It’s fall, time to set the pastor’s salary. When I reflect back on my career, my most painful moments revolve around this ritual. In my first two situations, the compensation package was literally at the poverty level. I had to plead to get a few dollars above “minimum.” This was in spite of the fact that the churches were doing better than they had under my predecessor. If it wasn’t for the real needs of my family, I would have kept silent at the committee meetings where my salary was under discussion. It was hard to serve with love people who treated my livelihood like it was a negotiation at the used car lot.
In the mid-ranged churches of the middle portion of my career, I had some breathing room. I began to approach the fall salary negotiations as an educational opportunity. I now had a few small business owners and professionals on the key committees. I was able to demonstrate to them how consistent raises were essential to pastoral tenure. In the long run, its cheaper and safer to over-compensate the pastor that you know than to low-ball the salary and get someone new every three years.
This got me in trouble in 2001. An economic slump had hit community and the financial gurus at the church were adamant about imposing a wage freeze on all church employees. Coming off of a sabbatical, I wasn’t in much of a position to argue. But I did, because I had a youth director who was a new hire and the best person for the job. The board assumed that I was just fighting for my own salary, again. Within weeks, both the youth director and I were looking for other employment. The church did okay on the situation. The next pastor served them well, though repeated my experience of having dismal luck filling the youth director’s position.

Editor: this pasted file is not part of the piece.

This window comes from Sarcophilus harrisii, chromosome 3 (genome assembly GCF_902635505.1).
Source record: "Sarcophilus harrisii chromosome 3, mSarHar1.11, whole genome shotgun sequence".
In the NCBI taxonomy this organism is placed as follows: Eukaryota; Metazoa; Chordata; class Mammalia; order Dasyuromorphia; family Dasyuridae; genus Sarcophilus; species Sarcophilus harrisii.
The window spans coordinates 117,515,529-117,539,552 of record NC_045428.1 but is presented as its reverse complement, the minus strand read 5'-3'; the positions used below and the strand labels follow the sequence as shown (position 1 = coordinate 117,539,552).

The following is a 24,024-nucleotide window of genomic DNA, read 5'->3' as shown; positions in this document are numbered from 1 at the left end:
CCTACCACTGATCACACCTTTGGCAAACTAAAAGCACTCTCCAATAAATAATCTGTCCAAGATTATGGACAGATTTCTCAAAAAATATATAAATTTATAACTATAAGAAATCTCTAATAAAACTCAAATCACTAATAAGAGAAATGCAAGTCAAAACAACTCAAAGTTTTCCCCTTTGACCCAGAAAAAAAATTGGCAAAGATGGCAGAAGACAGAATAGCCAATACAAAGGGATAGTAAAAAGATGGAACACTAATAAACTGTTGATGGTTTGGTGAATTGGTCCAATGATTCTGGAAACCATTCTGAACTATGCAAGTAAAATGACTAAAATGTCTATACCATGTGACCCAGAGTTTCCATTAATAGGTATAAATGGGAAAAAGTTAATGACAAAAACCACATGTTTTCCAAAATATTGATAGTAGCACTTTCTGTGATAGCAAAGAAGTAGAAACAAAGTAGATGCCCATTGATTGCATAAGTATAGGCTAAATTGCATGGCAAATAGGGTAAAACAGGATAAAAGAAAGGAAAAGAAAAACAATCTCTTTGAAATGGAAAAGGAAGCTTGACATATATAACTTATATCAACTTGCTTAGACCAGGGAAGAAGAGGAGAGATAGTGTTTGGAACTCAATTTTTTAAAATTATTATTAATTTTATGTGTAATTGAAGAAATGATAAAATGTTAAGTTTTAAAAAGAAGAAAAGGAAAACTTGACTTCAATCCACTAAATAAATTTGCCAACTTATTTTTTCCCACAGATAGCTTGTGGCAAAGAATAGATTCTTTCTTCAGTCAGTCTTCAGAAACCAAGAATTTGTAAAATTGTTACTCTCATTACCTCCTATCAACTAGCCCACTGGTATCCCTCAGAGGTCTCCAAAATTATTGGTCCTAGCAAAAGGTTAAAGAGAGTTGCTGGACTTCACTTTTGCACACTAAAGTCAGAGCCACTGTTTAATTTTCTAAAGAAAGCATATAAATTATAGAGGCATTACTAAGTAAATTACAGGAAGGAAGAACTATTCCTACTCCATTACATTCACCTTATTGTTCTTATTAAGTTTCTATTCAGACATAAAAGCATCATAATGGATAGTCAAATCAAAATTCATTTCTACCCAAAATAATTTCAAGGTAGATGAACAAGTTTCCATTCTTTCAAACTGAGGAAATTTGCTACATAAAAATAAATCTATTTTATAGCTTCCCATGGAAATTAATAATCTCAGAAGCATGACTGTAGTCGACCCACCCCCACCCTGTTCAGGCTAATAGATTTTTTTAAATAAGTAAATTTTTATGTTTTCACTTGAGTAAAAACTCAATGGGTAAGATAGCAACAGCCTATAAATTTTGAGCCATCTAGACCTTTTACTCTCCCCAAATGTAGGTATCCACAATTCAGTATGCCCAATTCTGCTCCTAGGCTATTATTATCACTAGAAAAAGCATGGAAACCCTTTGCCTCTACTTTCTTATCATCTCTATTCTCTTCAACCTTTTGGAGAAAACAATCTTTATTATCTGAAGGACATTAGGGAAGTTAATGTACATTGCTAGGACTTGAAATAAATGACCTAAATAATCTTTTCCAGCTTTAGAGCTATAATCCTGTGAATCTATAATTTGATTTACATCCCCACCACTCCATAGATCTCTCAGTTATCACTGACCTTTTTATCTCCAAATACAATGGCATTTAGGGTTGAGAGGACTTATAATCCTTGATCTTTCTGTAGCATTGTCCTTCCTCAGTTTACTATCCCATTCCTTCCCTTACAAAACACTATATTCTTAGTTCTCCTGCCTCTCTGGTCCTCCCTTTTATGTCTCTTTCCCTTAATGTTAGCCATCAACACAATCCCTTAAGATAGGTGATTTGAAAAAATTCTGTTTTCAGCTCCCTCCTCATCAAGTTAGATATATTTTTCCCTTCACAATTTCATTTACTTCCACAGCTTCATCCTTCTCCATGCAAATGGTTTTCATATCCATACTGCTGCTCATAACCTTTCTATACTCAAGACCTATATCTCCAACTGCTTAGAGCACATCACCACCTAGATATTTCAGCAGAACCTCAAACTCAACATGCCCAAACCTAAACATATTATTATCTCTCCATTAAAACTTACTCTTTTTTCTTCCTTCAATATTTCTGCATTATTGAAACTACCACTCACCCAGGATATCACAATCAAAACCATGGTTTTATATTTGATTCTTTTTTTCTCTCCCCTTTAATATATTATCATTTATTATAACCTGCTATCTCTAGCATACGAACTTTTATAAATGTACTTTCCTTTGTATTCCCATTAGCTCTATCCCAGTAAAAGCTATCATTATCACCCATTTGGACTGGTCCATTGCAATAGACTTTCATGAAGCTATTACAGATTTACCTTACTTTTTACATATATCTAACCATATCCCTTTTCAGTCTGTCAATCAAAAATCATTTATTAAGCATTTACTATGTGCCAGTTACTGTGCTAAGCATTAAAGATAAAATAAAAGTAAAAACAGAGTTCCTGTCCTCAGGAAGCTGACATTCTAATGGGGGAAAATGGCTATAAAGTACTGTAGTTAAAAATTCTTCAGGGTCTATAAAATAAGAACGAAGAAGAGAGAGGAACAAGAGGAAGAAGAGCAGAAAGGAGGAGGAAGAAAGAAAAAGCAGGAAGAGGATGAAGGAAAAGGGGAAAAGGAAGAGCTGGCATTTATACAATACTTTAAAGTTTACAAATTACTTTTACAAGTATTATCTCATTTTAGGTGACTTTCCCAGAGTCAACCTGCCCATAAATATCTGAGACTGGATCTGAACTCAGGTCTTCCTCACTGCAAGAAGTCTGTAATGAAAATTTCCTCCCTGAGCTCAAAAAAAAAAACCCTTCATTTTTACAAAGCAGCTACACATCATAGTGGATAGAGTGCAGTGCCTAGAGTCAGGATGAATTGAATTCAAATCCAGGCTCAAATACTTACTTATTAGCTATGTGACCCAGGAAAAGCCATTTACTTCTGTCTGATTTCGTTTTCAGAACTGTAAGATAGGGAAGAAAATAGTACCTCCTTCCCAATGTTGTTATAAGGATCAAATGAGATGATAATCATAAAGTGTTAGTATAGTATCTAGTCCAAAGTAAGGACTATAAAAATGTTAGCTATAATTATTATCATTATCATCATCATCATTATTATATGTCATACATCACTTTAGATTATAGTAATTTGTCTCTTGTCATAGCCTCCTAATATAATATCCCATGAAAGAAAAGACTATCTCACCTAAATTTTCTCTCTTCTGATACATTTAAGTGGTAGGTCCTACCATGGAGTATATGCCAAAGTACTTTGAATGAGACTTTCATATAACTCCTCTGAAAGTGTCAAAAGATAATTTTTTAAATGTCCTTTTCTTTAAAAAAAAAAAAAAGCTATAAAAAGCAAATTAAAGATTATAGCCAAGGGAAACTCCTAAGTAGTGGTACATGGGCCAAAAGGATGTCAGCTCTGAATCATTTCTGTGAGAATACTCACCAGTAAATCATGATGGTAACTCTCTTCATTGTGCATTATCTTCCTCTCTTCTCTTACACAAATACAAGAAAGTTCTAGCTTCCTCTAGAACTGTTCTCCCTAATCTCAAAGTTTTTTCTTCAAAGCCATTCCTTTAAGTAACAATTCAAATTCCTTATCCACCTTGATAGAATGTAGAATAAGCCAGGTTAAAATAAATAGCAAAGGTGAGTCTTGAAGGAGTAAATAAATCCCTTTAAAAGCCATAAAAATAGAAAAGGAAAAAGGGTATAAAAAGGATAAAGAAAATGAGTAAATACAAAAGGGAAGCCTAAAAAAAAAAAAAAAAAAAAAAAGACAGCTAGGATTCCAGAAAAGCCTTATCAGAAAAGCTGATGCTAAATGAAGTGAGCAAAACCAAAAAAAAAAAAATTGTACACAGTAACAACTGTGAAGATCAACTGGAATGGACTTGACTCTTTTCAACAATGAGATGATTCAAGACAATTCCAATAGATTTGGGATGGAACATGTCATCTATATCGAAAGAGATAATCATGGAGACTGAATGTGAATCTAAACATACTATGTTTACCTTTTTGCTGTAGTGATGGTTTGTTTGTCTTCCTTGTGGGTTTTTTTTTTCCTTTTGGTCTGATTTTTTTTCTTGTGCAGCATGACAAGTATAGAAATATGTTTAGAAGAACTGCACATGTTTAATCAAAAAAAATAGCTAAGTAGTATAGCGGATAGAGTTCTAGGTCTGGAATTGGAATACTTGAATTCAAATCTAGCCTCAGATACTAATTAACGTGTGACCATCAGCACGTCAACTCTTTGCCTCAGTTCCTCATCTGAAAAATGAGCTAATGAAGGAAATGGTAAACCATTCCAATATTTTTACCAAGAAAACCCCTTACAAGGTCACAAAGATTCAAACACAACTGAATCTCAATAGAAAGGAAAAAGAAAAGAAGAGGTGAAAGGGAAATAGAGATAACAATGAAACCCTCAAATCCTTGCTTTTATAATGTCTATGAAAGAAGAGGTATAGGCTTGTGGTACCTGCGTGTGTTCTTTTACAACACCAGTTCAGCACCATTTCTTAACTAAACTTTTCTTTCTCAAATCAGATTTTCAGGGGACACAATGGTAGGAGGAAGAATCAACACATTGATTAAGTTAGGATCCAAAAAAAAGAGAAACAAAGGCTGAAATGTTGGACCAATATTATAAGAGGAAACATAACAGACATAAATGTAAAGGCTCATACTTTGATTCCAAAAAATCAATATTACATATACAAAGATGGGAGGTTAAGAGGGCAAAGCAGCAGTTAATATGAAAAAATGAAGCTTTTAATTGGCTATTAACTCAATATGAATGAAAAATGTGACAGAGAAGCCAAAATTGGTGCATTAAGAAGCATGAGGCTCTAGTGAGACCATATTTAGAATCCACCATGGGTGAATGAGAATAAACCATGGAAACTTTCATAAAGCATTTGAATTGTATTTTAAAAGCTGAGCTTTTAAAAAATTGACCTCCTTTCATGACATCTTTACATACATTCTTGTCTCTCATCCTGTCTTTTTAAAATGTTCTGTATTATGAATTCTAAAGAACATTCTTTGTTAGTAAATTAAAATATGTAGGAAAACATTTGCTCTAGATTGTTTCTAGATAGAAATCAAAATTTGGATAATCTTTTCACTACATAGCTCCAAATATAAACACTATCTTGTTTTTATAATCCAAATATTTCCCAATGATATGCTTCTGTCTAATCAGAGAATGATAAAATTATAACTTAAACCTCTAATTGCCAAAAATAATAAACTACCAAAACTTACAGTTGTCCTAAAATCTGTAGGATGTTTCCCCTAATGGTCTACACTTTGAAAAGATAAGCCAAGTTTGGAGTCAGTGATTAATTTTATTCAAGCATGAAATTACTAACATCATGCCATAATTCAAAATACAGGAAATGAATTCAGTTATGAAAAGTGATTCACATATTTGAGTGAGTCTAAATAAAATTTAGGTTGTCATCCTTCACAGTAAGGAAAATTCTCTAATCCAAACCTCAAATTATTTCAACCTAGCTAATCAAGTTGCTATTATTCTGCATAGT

What advice can I give from all this? While I have learned a lot about human nature from three decades of salary negotiation, I haven’t learned how to succeed at it. You do what you need to do, but you don’t let it effect the way you minister to the people. It is the Gospel in practice, turn the other cheek and be thankful that it comes only once a year.